At CES Sony finally took the wraps off of the newly re-branded version of the Gaikai  video game streaming service and called it PlayStation Now. Sony’s CEO Kazuo Hirai was quick to say that while the initial launch of the service was limited to customers with Sony products, the eventual plan for PlayStation Now was to have it available on devices like iPads as well as Android devices that aren’t made by Sony.

According to the PlayStation Europe blog post

PlayStation Now will allow you to:

  • Play video games instantly across multiple devices, similar to the way you might stream TV, movies, and music.
  • Stream full games to all of your compatible PlayStation devices including PS4, PS3, and PlayStation Vita as well as non-PlayStation devices, beginning with 2014 BRAVIA TV models and expanding to numerous other internet-connected devices.
  • Always play the most updated version of your game. With games hosted in the cloud, you can take your game with you – just log in with your Sony Entertainment Network account on a compatible device and your games and saved progress will be easily available.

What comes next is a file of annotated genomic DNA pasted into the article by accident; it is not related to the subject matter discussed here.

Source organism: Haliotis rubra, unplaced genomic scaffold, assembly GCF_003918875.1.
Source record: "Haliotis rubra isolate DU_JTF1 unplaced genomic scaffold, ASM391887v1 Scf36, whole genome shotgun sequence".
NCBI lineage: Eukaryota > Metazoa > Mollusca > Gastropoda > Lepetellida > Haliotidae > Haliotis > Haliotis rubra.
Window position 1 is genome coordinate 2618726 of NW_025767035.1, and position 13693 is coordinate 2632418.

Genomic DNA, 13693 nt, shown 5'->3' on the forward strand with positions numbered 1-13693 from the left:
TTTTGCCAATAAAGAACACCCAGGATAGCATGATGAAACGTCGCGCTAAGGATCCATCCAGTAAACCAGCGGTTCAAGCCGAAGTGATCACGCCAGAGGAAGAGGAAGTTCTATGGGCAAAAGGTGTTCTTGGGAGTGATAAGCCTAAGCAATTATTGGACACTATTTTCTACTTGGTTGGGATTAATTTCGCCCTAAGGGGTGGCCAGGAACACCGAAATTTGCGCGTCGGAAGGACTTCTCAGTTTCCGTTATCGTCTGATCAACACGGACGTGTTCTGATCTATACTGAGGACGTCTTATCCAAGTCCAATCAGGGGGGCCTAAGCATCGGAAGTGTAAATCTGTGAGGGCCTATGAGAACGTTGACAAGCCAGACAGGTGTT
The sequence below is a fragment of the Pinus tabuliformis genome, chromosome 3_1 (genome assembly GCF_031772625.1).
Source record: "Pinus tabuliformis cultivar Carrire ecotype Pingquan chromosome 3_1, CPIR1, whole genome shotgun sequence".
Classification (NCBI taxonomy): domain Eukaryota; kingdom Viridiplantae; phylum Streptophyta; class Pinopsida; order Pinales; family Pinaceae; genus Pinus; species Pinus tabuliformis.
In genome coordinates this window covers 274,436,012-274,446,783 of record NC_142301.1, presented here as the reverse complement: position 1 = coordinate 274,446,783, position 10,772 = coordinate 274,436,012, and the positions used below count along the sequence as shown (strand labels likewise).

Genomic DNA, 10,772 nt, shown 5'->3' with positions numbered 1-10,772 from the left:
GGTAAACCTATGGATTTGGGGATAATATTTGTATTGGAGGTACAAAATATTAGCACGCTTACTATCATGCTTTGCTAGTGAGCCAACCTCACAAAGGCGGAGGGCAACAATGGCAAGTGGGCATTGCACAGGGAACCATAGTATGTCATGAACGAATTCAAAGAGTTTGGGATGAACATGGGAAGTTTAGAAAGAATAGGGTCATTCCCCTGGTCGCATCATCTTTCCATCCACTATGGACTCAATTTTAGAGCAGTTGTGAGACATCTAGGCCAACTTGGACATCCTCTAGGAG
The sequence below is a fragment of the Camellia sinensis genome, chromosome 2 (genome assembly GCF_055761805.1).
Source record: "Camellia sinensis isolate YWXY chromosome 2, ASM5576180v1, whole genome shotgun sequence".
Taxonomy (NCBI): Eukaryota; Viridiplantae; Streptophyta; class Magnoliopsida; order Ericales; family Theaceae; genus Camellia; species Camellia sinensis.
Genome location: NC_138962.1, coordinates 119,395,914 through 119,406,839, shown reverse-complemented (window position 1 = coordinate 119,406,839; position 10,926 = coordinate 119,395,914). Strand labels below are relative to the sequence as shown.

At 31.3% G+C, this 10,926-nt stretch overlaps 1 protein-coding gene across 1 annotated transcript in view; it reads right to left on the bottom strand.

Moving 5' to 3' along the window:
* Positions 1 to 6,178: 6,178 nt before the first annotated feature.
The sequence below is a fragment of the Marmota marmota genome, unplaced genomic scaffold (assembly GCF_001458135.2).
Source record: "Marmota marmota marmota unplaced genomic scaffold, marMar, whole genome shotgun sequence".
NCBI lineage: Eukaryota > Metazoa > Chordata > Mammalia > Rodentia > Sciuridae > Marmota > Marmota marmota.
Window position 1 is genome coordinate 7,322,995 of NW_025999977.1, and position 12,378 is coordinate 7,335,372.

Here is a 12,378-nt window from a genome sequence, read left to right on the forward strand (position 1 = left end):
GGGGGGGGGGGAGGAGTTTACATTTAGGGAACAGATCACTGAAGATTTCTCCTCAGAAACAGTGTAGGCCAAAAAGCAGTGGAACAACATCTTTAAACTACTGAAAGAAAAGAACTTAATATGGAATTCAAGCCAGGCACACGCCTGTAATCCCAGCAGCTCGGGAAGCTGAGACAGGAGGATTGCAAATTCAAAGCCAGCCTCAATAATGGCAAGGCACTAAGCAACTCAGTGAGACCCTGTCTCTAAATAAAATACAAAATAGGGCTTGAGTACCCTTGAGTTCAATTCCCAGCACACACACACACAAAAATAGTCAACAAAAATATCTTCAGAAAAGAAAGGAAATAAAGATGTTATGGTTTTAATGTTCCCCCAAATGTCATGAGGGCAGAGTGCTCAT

Some of you may remember that Sony acquired Gaikai mid-way through 2012 for around $380 million. Gaikai had, until then, created the technology behind streaming high end video games. The service works by rendering the game on remote servers (in the cloud as the cool kids would say) and then streaming the visuals to you. It effectively allows you to play almost any game on almost any device as long as it could input the correct controls and has enough bandwidth to stream the images back from the servers.

PlayStation Now will enter a closed beta for PS3 console owners in the US before the end of January and will then be fully released sometime in the middle of the year.Unfortunately we won’t be seeing it any time soon in South Africa though with Sony saying that “we’re (they’re) not quite ready to confirm launch plans for PAL territories.” just yet. The reason Sony gave for the delay was that “Europe (which is a PAL region like SA) is a considerably more complex region, with a huge number of different providers and varying connection speeds from country to country.”

If Europe is going to prove a challenge for Sony with varying broadband speed and, more specifically, latency times then South Africa will be a tough nut for them to crack. While we have made great strides forward in the last few years in term of both broadband penetration and speed, we still have quite a way to go before we can say that a significantly large group of people will be able to meet the recommended 5 Mbit/s or faster connection.